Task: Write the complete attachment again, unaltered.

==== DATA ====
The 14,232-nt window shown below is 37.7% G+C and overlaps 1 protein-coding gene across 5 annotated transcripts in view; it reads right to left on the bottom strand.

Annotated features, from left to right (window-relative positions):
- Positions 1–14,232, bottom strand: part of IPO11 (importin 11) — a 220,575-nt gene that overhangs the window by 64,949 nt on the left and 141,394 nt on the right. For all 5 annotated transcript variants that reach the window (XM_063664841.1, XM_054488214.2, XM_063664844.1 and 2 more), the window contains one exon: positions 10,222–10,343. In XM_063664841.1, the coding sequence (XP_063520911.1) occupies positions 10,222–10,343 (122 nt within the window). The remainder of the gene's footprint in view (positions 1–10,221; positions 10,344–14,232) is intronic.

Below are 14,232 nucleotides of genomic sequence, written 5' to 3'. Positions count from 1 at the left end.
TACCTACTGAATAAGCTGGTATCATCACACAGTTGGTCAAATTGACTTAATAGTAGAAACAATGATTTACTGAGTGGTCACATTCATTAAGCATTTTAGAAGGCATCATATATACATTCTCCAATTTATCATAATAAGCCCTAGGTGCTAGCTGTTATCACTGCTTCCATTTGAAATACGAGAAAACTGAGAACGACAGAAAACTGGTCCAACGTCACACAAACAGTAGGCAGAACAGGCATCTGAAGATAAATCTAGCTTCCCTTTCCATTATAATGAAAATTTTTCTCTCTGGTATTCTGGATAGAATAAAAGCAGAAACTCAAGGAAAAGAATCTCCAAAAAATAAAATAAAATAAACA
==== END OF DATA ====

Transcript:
The 14,232-nt window shown below is 37.7% G+C and overlaps 1 protein-coding gene across 5 annotated transcripts in view; it reads right to left on the bottom strand.

Annotated features, from left to right (window-relative positions):
- Positions 1–14,232, bottom strand: part of IPO11 (importin 11) — a 220,575-nt gene that overhangs the window by 64,949 nt on the left and 141,394 nt on the right. For all 5 annotated transcript variants that reach the window (XM_063664841.1, XM_054488214.2, XM_063664844.1 and 2 more), the window contains one exon: positions 10,222–10,343. In XM_063664841.1, the coding sequence (XP_063520911.1) occupies positions 10,222–10,343 (122 nt within the window). The remainder of the gene's footprint in view (positions 1–10,221; positions 10,344–14,232) is intronic.

Below are 14,232 nucleotides of genomic sequence, written 5' to 3'. Positions count from 1 at the left end.
TACCTACTGAATAAGCTGGTATCATCACACAGTTGGTCAAATTGACTTAATAGTAGAAACAATGATTTACTGAGTGGTCACATTCATTAAGCATTTTAGAAGGCATCATATATACATTCTCCAATTTATCATAATAAGCCCTAGGTGCTAGCTGTTATCACTGCTTCCATTTGAAATACGAGAAAACTGAGAACGACAGAAAACTGGTCCAACGTCACACAAACAGTAGGCAGAACAGGCATCTGAAGATAAATCTAGCTTCCCTTTCCATTATAATGAAAATTTTTCTCTCTGGTATTCTGGATAGAATAAAAGCAGAAACTCAAGGAAAAGAATCTCCAAAAAATAAAATAAAATAAACA